In the summer of 1981, the Lake Theatre sat on Lake Street atrophying along with the rest of the pedestrian mall that made up Oak Park’s entirely failing downtown.

The theater, with one cavernous auditorium and well over 1,000 uncomfortable seats, was showing second- or third-run movies. And the air conditioning had gone out and was not repairable.

That was the moment when Willis and Shirley Johnson bought the Lake Theatre. Hard to imagine a less promising enterprise, something we recall today as we celebrate the remarkable Mr. Johnson at his death last week at 86. The downtowns of inner ring suburbs across America were emptying out with major department stores decamping, experiments such as the pedestrian mall were expensive flops, and movie theater chains were likewise abandoning older communities as multiplexes rose in large shopping malls in distant suburbs.

But Willis Johnson had stumbled into the movie business in Downers Grove a few years earlier with the Tivoli, and he was game to purchase the once majestic Lake.

The Johnsons continued to grow their unlikely empire as they added theaters in older suburbs across Chicagoland, branding the enterprise as Classic Cinemas. Today there are 16 theatres in the chain, all segmented into multiple screens, nothing but first-run shows, the latest technology and, oh my god, the most comfortable seats. In the process, the Johnsons created an entirely new model of independent, historic movie houses in older towns. Chris Johnson is now the CEO of the family-owned company and he continues to expand and invest.

Over time, Willis Johnson replaced the AC at The Lake, expanded the footprint of the theater and brought it to seven screens. And most notably he spent freely and lovingly to restore The Lake’s interior to its grandeur. He loved old movie houses and it showed.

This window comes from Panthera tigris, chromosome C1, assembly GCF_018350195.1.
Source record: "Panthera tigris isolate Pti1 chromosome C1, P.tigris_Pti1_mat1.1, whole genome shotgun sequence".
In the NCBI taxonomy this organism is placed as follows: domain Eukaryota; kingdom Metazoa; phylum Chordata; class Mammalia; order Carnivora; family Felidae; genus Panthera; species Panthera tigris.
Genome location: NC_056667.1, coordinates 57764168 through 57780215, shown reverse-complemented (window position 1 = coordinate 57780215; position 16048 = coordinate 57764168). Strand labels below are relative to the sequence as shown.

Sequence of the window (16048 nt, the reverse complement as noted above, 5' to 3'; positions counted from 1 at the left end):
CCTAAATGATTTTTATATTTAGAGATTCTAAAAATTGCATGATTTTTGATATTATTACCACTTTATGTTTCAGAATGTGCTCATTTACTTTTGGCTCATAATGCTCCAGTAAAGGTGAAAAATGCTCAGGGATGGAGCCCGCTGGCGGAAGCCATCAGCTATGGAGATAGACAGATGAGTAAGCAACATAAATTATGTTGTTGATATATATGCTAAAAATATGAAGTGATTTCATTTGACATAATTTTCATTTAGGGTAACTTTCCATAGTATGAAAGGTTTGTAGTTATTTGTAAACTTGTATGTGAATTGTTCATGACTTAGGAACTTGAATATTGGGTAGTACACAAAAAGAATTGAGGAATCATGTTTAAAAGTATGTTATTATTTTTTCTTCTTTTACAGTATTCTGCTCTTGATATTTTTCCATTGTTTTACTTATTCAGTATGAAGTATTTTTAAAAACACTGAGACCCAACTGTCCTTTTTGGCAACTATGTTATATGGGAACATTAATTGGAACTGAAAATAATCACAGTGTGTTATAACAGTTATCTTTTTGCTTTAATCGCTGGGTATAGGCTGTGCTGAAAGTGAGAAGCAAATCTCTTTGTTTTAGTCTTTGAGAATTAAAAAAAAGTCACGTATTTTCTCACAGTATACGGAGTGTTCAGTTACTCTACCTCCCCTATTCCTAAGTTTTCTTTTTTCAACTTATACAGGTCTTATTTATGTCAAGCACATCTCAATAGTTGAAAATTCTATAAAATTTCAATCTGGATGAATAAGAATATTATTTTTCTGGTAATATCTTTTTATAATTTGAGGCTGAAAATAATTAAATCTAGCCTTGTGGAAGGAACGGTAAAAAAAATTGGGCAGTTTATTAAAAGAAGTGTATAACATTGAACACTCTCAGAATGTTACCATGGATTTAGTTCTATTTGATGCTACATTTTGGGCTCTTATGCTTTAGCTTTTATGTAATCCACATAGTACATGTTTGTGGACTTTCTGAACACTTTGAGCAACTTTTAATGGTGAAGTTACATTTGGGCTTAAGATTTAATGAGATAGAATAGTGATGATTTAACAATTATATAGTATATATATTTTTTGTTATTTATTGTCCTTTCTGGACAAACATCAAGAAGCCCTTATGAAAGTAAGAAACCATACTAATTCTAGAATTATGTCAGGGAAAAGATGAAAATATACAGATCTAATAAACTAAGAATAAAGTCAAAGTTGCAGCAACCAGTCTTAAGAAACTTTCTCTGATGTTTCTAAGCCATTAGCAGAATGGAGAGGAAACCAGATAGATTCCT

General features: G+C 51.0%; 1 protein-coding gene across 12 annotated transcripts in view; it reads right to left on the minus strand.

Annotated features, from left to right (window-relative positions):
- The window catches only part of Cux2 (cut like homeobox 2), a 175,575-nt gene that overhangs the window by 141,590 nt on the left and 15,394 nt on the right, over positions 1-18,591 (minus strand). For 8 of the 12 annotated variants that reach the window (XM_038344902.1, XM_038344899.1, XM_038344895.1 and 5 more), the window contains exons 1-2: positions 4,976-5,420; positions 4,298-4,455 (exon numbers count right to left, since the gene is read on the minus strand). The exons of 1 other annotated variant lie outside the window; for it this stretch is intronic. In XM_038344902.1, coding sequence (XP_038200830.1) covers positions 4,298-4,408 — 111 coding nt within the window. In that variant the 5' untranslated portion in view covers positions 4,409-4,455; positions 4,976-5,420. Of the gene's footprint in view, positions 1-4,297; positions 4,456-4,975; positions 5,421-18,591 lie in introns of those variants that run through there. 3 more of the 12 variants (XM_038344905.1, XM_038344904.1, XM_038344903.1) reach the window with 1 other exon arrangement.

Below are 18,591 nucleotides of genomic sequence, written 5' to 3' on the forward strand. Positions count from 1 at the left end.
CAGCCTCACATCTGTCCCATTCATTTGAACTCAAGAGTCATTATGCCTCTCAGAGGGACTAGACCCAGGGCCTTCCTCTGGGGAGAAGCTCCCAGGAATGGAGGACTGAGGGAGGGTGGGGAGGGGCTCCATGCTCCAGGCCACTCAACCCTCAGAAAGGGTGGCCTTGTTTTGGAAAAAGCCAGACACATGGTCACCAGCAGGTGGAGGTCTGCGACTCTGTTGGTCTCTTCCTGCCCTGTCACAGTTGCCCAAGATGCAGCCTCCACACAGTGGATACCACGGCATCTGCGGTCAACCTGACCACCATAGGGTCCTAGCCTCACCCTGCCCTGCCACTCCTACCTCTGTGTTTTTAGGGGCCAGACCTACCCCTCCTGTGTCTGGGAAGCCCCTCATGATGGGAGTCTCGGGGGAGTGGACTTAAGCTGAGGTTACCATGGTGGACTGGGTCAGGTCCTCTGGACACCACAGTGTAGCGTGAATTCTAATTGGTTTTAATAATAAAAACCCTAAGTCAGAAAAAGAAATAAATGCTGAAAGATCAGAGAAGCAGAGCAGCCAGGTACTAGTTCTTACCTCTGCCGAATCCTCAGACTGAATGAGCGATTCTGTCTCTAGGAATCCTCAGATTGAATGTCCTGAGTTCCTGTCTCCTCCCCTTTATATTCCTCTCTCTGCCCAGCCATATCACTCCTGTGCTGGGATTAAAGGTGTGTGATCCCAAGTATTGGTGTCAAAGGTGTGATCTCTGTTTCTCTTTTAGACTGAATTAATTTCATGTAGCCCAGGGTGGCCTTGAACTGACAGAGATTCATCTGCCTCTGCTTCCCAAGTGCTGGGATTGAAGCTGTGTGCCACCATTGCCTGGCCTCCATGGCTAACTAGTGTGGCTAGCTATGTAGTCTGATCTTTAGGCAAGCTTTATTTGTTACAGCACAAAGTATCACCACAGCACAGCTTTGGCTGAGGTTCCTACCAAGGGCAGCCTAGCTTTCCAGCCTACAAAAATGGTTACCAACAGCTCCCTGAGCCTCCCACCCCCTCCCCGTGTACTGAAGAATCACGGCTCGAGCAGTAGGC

Meanwhile, Willis Johnson also invested his time, energy and acumen in downtown Oak Park. He served on and led the Downtown Oak Park association’s board. He had major influence in the wide remaking of downtown and was always consulted on economic development issues in the wider Oak Park community.

He was a consequential business leader whose passion and kindness shone through all of his endeavors.

It is not too much to say that the Lake Theatre is the absolute lynchpin of downtown Oak Park. Its marquee is a beacon that draws tens of thousands of people to our community, it is a hub of activity, and the theater’s willingness to partner with dozens of movie loving groups, to open its auditoriums for all sorts of civic purposes, makes it the model citizen.

Wednesday Journal hosted the 25th anniversary showing of The Blues Brothers at The Lake to coincide with our 25th anniversary. And more recently, our posthumous 100th birthday celebration of Oak Park’s own Betty White took place at The Lake. Can’t beat partners like that.

And so we say goodbye to Willis Johnson with fondness and respect for all that he has meant to Oak Park.

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